In the last 12 months sales of high definition televisions have skyrocketed. Today’s cutting-edge HDTVs and high definition sources demand dramatically higher data rate transfers than previous generations of Audio / Video components. They place incredible bandwidth/performance demands on HDMI cables. In fact, today’s most advanced components operate very close to the limits of current HDMI technology.
Online forums have been inundated with questions about HDMI cables. As an industry insider I have been answering a number of these questions. Here are five of the most often asked.
1. Is there really a difference between expensive HDMI cable and inexpensive cable?
There is a difference between expensive and budget HDMI cables. It revolves around the quality of the cable build and the materials used. The question is whether this will affect my set up. First you should determine the length between your source and your display. If this is less than 15 feet a “standard” cable will be ok.
If it is more than 15 feet you are best to consider a “high speed” cable. Make sure that you buy from a reputable source and that the cable is marked with the HDMI logo and says that it is a version 1.3 (don’t worry about a, b or c as these are only testing protocols) If you live in a coastal or high humidity area it is worth considering getting a cable with gold connectors. While this will not improve your signal it will stop corrosion degrading the signal over time.
Some people assume that as the signals are digital either the cable works or not. Sometimes however the 1s and 0s aren’t all there because of signal degradation due to inferior cable construction. That can be especially true with audio and video sources such as CDs and DVDs. The signal will degrade gracefully, to a point and then it will break up. Music and video is not like data. Digital signal processors can work with a degraded signal and deliver less than perfect sound and pictures.
You can never improve a digital signal by using an expensive cable but you can certainly degrade a signal using an inferior cable.
2. Is it OK to bend HDMI cables?
It is best to avoid bending an HDMI cable, certainly do not kink it. What this does is changes the distance between wires, shielding and insulation internally within the cable.
The process of cable manufacture can have a dramatic effect on how the transmitted information looks from one side of the cable to the other. This means that a cable with better shielding and a more precise distance between the “intelligence” and “ground” wires, will yield a better connection with less interference. Many things can affect your signal. The electrons will create a standing wave in the cable; this will create a small magnetic field around the cable. Any imperfection or splice in the cable will disrupt these waves and will reflect/refract the waves. Magnetic information can also leak from one cable to another.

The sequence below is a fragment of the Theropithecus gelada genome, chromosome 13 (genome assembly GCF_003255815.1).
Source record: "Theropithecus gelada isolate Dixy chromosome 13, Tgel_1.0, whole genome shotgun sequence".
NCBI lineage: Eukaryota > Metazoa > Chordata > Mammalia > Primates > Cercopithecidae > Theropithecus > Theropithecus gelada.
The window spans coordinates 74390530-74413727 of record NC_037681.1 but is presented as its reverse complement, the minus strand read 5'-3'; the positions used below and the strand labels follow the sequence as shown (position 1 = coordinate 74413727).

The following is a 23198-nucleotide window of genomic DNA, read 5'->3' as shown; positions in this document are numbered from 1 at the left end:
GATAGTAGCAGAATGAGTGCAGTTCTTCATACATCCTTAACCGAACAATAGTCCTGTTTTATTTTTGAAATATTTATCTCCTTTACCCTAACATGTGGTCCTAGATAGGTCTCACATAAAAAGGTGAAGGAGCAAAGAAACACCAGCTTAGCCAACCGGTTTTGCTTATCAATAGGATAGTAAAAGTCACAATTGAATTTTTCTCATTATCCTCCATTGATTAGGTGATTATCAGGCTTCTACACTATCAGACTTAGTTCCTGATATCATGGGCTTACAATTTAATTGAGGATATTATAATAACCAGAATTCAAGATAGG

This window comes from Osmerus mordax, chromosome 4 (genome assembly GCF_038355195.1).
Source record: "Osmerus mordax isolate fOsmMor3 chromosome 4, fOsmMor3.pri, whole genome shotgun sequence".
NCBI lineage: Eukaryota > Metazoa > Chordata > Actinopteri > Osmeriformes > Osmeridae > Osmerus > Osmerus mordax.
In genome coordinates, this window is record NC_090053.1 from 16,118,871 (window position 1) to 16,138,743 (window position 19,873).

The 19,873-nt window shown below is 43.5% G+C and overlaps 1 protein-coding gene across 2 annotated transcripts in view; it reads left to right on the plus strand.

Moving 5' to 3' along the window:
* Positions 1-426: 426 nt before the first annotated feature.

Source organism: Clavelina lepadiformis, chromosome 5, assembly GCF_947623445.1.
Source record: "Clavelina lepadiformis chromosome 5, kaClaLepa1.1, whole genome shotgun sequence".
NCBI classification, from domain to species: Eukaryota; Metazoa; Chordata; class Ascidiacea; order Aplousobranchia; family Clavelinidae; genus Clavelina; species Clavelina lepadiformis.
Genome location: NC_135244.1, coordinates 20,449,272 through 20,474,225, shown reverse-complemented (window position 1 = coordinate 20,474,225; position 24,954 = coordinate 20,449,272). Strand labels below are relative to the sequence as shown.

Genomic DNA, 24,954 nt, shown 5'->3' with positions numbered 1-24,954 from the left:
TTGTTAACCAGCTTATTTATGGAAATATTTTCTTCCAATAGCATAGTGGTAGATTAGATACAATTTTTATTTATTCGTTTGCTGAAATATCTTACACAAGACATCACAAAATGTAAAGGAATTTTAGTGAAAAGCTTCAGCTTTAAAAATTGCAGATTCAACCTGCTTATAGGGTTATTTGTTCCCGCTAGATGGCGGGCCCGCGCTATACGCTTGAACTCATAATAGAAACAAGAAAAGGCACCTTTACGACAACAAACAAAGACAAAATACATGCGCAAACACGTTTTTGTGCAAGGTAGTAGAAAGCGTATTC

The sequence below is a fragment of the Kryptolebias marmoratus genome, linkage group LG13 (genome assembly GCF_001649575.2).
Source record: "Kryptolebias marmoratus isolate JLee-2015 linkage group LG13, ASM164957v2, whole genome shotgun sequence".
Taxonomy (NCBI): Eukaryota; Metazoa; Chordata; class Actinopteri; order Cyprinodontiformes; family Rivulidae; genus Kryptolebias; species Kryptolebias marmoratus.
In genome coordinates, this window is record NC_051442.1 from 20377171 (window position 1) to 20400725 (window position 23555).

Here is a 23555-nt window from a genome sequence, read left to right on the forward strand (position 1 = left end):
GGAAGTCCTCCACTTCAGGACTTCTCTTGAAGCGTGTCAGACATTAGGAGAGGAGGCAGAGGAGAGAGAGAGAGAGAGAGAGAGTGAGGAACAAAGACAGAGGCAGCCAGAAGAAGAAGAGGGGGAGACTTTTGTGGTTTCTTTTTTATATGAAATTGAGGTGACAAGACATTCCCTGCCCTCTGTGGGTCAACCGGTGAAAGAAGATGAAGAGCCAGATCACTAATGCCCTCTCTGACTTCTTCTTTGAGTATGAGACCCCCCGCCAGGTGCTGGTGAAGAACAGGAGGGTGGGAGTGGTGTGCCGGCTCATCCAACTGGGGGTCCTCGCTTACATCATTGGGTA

3. Should I buy 1.3a HDMI Cables or 1.3b HDMI Cables or what?
There is a bit of confusion in the market about all of the versions. What you are referring to here is the specification version, not to be confused with the connector type.
As long as you choose version 1.3 you will be ok. The suffixes of a, b or c merely refer to the testing protocols and really have no consumer impact, although makers are using them to market. (bigger numbers/letters are better…)
4. Will I be able to get the same quality video/audio with a HDMI to DVI-D cable?
“DVI-I” stands for “DVI-Integrated” and supports both digital and analog transfers, so it works with both digital and analog Visual Display Units. “DVI-D” stands for “DVI-Digital” and supports digital transfers only. DVI also includes provision for a second data link for high resolution displays, though many devices do not implement this. In those that do, the connector is sometimes referred to as DVI-DL (dual link).
When you convert HDMI to DVI you drop the audio as DVI does not support any audio signals. You will need to take a separate cable link between your source and the sound system for this to work.
You will need also to review the software settings in your source so that they know that you are not outputting audio from the HDMI but a separate outlet.
Some new DVD players, TV sets (including HDTV sets) and video projectors have DVI/HDCP connectors; these are physically the same as DVI connectors but transmit an encrypted signal using the HDCP protocol for copy protection. Computers with DVI video connectors can use many DVI-equipped HDTV sets as a display; however, due to Digital Rights Management, it is not clear whether such systems will eventually be able to play protected content, as the link is not encrypted.
5. When I connect my laptop Blu-ray to my HDTV I get an error about violating copy rights. What can I do?
You are facing an HDCP (High def copy protection) issue here.
HDCP is a form of digital copy protection developed by Intel Corporation to prevent copying of digital audio and video content as it travels across various cables and connections, even if such copying would be permitted by fair use laws. Each device handshakes with the other and then passes an encryption key to say that it is OK to display or play the signal. It does this for every frame, typically 30 times per second. If you are having problems with blank audio or video it is more than likely that one of your devices does not support HDCP.
Typically if you are connecting with HDMI all the way through the connection chain you should not have this problem.
Source: Ezine Articles – Sam Blacket